The defiant child can be emotional and explosive.
In order to deal successfully with children’s outbursts, you must control your own thoughts, emotions, actions and words.
Trust me… I understand that this can be easier said than done.
If you need to, take time to calm down before addressing the behavior issue.
There’s no reason you need to have a full discussion when you’re ready to explode yourself.
When you talk with your child, keep your tone of voice low, firm and decisive as you discuss family beliefs, values, expectations and rules.
When a child knows that consequences will not be enforced, they are less likely to follow the rules or stick to the boundaries.
Your consistency will make a big difference in this matter.
For example, don’t allow your child to stay home when you go out if they have abused the privilege.
Make them go with you or stay with a relative instead of enjoying their freedom, while you are not home.
When it comes to restricting the use of items, the loss of a cell phone, video game, computer or television may be appropriate — but make sure the consequence fits what’s going on.
Don’t give your power away.
The defiant child wants the last word.
They also want you to give in to their wants and way of thinking.
Refuse to argue with them.
You don’t need to be nasty or raise your voice.
Just end the conversation on your terms.
Let the air out of that balloon, so to speak.
Don’t let them wear you down.
But also keep in mind that there is a difference between not giving your power away and digging in your heels because you think you’re right.
Choose your battles wisely and understand that keeping your power as a parent doesn’t necessarily mean drawing a line in the sand.
When you’re setting up the rules, decide how important that rule truly is.
My husband and I joke that we don’t negotiate with terrorists.
And there are days I will tell my kids, “This is not a negotiation.”
But I never say that over something trivial or that, in the long run, doesn’t matter.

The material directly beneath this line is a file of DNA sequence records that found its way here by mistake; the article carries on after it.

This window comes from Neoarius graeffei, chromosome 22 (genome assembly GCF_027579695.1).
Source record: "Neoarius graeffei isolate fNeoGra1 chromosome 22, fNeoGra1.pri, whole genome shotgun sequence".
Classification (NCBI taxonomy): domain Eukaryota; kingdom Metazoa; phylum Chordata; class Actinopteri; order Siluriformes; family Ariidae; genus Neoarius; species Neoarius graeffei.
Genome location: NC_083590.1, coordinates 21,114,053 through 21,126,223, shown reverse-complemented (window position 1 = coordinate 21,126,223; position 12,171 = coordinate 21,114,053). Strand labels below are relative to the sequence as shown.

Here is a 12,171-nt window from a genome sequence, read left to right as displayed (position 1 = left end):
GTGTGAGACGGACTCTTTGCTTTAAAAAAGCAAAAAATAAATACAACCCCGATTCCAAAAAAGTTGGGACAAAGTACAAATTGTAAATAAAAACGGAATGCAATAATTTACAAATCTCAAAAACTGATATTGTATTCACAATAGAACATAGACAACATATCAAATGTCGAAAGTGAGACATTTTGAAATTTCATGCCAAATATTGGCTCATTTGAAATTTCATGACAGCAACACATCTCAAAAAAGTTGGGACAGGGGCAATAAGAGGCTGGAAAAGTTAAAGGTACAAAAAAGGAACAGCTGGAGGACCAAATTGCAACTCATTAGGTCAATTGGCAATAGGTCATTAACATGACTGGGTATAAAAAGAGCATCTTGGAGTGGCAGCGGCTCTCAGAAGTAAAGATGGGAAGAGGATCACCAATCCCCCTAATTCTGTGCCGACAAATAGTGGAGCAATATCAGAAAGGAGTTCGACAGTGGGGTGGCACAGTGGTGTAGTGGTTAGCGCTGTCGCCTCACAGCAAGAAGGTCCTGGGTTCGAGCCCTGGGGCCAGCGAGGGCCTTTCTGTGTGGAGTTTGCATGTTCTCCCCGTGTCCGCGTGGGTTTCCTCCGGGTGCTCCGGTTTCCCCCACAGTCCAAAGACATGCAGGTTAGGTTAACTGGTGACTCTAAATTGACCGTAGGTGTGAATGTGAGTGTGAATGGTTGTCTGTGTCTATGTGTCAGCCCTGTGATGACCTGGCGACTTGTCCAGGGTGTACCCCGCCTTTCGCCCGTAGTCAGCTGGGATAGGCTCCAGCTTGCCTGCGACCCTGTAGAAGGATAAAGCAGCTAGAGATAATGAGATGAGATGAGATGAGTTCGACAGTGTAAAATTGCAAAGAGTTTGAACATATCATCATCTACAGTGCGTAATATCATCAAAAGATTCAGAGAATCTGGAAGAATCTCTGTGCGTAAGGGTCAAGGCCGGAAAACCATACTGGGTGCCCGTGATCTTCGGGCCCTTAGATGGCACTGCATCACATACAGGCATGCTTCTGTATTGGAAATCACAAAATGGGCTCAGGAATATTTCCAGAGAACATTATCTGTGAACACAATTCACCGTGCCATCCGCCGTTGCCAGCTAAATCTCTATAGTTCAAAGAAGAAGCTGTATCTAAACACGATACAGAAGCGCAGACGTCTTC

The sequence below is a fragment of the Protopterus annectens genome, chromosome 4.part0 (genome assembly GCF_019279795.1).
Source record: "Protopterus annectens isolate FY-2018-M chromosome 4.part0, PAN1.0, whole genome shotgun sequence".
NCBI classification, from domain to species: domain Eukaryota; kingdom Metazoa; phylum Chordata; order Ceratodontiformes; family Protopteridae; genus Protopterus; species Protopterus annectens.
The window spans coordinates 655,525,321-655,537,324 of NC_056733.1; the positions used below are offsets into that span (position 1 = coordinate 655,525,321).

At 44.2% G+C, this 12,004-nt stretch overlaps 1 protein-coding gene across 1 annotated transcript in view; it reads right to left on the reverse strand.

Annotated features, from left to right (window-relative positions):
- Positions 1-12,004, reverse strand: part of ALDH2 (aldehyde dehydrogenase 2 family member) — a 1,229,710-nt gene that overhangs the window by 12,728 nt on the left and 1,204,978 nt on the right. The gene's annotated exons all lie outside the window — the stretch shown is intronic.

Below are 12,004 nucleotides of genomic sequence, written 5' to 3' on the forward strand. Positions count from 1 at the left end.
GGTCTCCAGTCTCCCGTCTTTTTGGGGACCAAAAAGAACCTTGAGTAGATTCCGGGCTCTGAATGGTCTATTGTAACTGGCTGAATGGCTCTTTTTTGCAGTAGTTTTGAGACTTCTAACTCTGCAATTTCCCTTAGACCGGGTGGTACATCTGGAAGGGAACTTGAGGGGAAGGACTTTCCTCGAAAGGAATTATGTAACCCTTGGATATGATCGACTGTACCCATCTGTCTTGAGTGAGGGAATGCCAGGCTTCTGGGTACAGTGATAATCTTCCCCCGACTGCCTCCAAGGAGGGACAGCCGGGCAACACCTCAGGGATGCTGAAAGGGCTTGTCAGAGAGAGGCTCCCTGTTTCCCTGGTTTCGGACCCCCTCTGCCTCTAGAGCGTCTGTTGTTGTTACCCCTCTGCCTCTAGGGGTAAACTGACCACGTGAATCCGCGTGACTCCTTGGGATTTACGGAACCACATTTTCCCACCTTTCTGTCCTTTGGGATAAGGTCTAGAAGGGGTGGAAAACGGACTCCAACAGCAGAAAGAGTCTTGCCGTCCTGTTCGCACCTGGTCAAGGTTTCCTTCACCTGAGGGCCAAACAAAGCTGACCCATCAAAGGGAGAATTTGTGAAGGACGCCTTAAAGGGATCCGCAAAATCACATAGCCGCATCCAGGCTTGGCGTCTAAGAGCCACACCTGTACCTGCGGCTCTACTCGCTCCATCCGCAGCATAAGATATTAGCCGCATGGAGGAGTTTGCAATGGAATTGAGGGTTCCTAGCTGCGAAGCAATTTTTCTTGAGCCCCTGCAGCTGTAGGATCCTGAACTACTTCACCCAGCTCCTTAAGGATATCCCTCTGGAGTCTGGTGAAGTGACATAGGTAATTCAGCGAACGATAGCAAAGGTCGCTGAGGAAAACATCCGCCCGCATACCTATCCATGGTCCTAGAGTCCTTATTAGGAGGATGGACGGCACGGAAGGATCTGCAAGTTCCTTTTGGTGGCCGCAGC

Refuse to bargain
Bargaining is a tool used by kids to get their way and get out of dealing with their responsibilities.
No matter how they cry or complain, they must fix their mistake and then accept the consequences.
I have found that if I am willing to help my kids figure out how to fix their mistake, they are much more willing to work with me as well.
And by the way, I’m also the first to admit to my own kids when I’ve been wrong as well.
Reinforce the positive
Instead of giving attention when they do something wrong, praise and reward their positive behaviors.
Point out when they do something well or made a thoughtful decision.
Don’t skimp on the positives if you want your child to model them.
We are a big fan of giving verbal positive reinforcement in our house.
And when there’s a specific behavior we’re working on, we’ve developed reward systems that help our kids adopt that behavior initially and then turn that behavior into a habit.
Then we move on to the next one!
Parents must take the time to plan and strategize when it comes to dealing with the defiant child.
As stated earlier, you have to be determined and consistent when it comes to dealing with your stubborn or defiant children.
Make your plan and include one or more of these 7 parenting strategies with your defiant children.